About 20% of the active trials at Duke are funded by the federal government through the National Institutes of Health (NIH), the Food and Drug Administration (FDA), or other governmental organizations. Approximately 22% are funded by the pharmaceutical industry. The remaining research studies are supported by non-profit foundations, other medical centers, and internal funding.
Frequently Asked Questions About Clinical Trials
Clinical Trials and Research
Find answers to frequently asked questions about clinical research and clinical trials at Duke.
- Who Pays for Health Research and Clinical Trials?
- Where Do Duke Health Clinical Trials and Research Studies Take Place?
- What Are the Risks of Participation?
- How Are My Safety and Privacy Protected?
- What Is Informed Consent?
- Can a Participant Leave a Trial Once It Has Begun?
- What Happens When a Research Study or Clinical Trial Is Over?
- Where Can I Learn More About What to Consider Before Volunteering to Be in a Clinical Trial or Research Study?
- Where Can I Call if I have Problems, Concerns, or Questions?
Who Pays for Health Research and Clinical Trials?
Where Do Duke Health Clinical Trials and Research Studies Take Place?
Duke clinical trials and research studies take place at various Duke Health locations.
What Are the Risks of Participation?
It's important to realize that there are risks to participating in a clinical research study or trial, including:
- Unpleasant or serious side effects
- Ineffective experimental treatment
- Inconvenience resulting from trips to the study site, hospital stays, invasive procedures, complex dosage requirements, etc.
How Are My Safety and Privacy Protected?
Researchers must follow the same ethical and legal codes they follow during routine care. Certain federal regulations also apply specifically to clinical research. The process starts with a study protocol, which is a plan that must meet certain safety standards to be approved by Duke’s Institutional Review Board (IRB). Potential risks must be balanced against potential benefits, and the safety of participants must be safeguarded. Risks must be minimized and benefits must be maximized to the extent possible. Our IRB requires researchers to report back at least annually throughout the course of the research to ensure patient safety. The IRB also carefully reviews the consent form for the study to ensure that it meets all the criteria of the federal regulations that govern health research.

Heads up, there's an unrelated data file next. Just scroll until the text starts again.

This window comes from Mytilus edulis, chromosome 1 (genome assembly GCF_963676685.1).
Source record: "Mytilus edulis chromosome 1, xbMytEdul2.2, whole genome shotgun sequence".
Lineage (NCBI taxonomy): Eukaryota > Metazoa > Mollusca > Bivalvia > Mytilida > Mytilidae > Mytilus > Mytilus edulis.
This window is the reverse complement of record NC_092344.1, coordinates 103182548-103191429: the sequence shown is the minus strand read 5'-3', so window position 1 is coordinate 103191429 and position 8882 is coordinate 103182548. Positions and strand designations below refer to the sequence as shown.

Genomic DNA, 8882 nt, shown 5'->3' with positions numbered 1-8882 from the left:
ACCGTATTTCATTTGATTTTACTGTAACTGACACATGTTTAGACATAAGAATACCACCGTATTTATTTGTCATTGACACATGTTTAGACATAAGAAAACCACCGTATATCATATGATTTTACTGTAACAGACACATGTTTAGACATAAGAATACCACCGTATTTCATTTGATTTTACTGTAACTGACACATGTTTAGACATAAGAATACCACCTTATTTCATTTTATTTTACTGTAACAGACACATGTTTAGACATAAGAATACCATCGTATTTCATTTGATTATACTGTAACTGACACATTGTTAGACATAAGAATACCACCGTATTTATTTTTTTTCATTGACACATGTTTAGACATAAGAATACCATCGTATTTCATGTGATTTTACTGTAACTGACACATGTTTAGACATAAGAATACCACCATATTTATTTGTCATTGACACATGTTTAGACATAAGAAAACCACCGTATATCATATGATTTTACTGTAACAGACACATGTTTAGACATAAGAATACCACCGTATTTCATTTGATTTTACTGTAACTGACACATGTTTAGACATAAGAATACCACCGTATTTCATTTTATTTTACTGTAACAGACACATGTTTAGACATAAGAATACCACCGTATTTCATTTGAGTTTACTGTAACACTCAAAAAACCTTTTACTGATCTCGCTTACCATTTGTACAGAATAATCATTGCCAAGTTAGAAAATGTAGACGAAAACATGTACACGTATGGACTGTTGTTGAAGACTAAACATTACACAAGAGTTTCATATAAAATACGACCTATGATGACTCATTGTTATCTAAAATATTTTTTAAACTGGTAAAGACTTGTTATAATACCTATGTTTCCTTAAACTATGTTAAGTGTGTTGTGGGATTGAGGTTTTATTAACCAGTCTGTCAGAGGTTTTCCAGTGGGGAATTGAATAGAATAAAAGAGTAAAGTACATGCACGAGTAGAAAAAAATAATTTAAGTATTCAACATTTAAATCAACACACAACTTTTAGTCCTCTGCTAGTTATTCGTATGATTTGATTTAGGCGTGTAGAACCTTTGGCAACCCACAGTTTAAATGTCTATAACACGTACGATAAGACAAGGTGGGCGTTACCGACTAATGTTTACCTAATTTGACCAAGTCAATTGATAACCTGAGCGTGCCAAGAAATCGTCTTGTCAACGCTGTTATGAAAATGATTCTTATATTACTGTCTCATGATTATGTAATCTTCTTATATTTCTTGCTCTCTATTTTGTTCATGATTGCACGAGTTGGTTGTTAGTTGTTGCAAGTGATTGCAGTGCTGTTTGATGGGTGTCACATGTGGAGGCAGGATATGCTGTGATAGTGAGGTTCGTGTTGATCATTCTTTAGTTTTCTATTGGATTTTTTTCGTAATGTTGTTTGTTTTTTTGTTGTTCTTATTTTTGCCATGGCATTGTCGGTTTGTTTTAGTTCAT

The U.S. government regulates clinical research that involves human beings, and all studies are required to protect your privacy and safety. Just like when you visit your provider, health information collected about you in a clinical research study is kept private. The research study follows a carefully controlled study plan that details what researchers can and will do in the study, including what they must do to protect your safety and privacy. As a clinical research study progresses, researchers report the results of the study to various oversight groups, and decisions may be made about whether to continue with the study. You will be kept informed of any changes that may affect your willingness to continue participating.